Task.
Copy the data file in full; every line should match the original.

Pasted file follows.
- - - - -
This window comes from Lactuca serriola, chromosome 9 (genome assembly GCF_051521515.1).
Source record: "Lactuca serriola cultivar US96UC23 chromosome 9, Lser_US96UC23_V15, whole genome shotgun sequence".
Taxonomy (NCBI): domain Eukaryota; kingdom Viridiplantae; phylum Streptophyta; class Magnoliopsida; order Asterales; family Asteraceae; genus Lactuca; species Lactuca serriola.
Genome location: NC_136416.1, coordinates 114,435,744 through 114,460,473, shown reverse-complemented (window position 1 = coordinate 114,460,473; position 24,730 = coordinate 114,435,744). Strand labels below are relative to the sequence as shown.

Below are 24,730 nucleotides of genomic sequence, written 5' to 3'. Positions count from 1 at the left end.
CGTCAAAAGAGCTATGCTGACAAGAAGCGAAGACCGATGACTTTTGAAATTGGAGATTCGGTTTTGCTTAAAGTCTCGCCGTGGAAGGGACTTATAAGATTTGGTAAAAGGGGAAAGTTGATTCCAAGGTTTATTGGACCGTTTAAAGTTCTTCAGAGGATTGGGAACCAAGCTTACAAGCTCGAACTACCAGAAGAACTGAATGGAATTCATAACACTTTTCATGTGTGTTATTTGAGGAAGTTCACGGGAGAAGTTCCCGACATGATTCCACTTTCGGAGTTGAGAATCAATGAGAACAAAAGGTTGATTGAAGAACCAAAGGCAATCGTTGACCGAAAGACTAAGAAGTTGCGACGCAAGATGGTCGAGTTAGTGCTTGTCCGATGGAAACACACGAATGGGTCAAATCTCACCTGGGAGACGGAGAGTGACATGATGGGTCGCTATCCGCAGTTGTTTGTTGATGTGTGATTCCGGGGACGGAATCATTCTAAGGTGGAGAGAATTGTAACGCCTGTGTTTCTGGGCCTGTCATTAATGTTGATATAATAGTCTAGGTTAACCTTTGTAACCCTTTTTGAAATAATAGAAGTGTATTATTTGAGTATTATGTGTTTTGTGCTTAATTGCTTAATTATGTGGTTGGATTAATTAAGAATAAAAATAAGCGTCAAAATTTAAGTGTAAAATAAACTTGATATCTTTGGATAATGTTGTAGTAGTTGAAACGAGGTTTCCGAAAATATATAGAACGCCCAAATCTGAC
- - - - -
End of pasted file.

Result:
This window comes from Lactuca serriola, chromosome 9 (genome assembly GCF_051521515.1).
Source record: "Lactuca serriola cultivar US96UC23 chromosome 9, Lser_US96UC23_V15, whole genome shotgun sequence".
Taxonomy (NCBI): domain Eukaryota; kingdom Viridiplantae; phylum Streptophyta; class Magnoliopsida; order Asterales; family Asteraceae; genus Lactuca; species Lactuca serriola.
Genome location: NC_136416.1, coordinates 114,435,744 through 114,460,473, shown reverse-complemented (window position 1 = coordinate 114,460,473; position 24,730 = coordinate 114,435,744). Strand labels below are relative to the sequence as shown.

Below are 24,730 nucleotides of genomic sequence, written 5' to 3'. Positions count from 1 at the left end.
CGTCAAAAGAGCTATGCTGACAAGAAGCGAAGACCGATGACTTTTGAAATTGGAGATTCGGTTTTGCTTAAAGTCTCGCCGTGGAAGGGACTTATAAGATTTGGTAAAAGGGGAAAGTTGATTCCAAGGTTTATTGGACCGTTTAAAGTTCTTCAGAGGATTGGGAACCAAGCTTACAAGCTCGAACTACCAGAAGAACTGAATGGAATTCATAACACTTTTCATGTGTGTTATTTGAGGAAGTTCACGGGAGAAGTTCCCGACATGATTCCACTTTCGGAGTTGAGAATCAATGAGAACAAAAGGTTGATTGAAGAACCAAAGGCAATCGTTGACCGAAAGACTAAGAAGTTGCGACGCAAGATGGTCGAGTTAGTGCTTGTCCGATGGAAACACACGAATGGGTCAAATCTCACCTGGGAGACGGAGAGTGACATGATGGGTCGCTATCCGCAGTTGTTTGTTGATGTGTGATTCCGGGGACGGAATCATTCTAAGGTGGAGAGAATTGTAACGCCTGTGTTTCTGGGCCTGTCATTAATGTTGATATAATAGTCTAGGTTAACCTTTGTAACCCTTTTTGAAATAATAGAAGTGTATTATTTGAGTATTATGTGTTTTGTGCTTAATTGCTTAATTATGTGGTTGGATTAATTAAGAATAAAAATAAGCGTCAAAATTTAAGTGTAAAATAAACTTGATATCTTTGGATAATGTTGTAGTAGTTGAAACGAGGTTTCCGAAAATATATAGAACGCCCAAATCTGAC